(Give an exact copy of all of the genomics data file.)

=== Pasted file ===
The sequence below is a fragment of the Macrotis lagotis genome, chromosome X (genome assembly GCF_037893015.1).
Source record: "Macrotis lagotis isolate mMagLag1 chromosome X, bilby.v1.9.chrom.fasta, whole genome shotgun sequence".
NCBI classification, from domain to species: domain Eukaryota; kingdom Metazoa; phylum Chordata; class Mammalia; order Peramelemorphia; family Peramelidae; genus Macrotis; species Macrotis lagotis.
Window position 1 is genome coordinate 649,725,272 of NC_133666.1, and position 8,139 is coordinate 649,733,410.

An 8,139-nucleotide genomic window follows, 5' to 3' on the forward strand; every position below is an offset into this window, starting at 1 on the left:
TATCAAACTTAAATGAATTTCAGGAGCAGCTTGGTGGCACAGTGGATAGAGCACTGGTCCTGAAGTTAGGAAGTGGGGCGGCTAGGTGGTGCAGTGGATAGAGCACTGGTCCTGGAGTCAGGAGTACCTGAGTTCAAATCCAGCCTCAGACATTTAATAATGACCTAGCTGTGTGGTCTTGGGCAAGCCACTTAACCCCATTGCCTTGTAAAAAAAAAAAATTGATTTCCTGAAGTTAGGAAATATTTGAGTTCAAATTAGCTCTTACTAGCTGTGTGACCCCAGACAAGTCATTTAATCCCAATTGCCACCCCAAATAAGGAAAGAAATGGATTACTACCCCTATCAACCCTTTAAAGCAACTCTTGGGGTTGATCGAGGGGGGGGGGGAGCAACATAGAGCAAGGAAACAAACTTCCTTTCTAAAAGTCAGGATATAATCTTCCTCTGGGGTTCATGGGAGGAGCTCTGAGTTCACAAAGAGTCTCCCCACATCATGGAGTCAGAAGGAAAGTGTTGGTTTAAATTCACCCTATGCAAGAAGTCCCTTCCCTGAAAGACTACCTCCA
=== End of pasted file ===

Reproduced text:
The sequence below is a fragment of the Macrotis lagotis genome, chromosome X (genome assembly GCF_037893015.1).
Source record: "Macrotis lagotis isolate mMagLag1 chromosome X, bilby.v1.9.chrom.fasta, whole genome shotgun sequence".
NCBI classification, from domain to species: domain Eukaryota; kingdom Metazoa; phylum Chordata; class Mammalia; order Peramelemorphia; family Peramelidae; genus Macrotis; species Macrotis lagotis.
Window position 1 is genome coordinate 649,725,272 of NC_133666.1, and position 8,139 is coordinate 649,733,410.

An 8,139-nucleotide genomic window follows, 5' to 3' on the forward strand; every position below is an offset into this window, starting at 1 on the left:
TATCAAACTTAAATGAATTTCAGGAGCAGCTTGGTGGCACAGTGGATAGAGCACTGGTCCTGAAGTTAGGAAGTGGGGCGGCTAGGTGGTGCAGTGGATAGAGCACTGGTCCTGGAGTCAGGAGTACCTGAGTTCAAATCCAGCCTCAGACATTTAATAATGACCTAGCTGTGTGGTCTTGGGCAAGCCACTTAACCCCATTGCCTTGTAAAAAAAAAAAATTGATTTCCTGAAGTTAGGAAATATTTGAGTTCAAATTAGCTCTTACTAGCTGTGTGACCCCAGACAAGTCATTTAATCCCAATTGCCACCCCAAATAAGGAAAGAAATGGATTACTACCCCTATCAACCCTTTAAAGCAACTCTTGGGGTTGATCGAGGGGGGGGGGGAGCAACATAGAGCAAGGAAACAAACTTCCTTTCTAAAAGTCAGGATATAATCTTCCTCTGGGGTTCATGGGAGGAGCTCTGAGTTCACAAAGAGTCTCCCCACATCATGGAGTCAGAAGGAAAGTGTTGGTTTAAATTCACCCTATGCAAGAAGTCCCTTCCCTGAAAGACTACCTCCA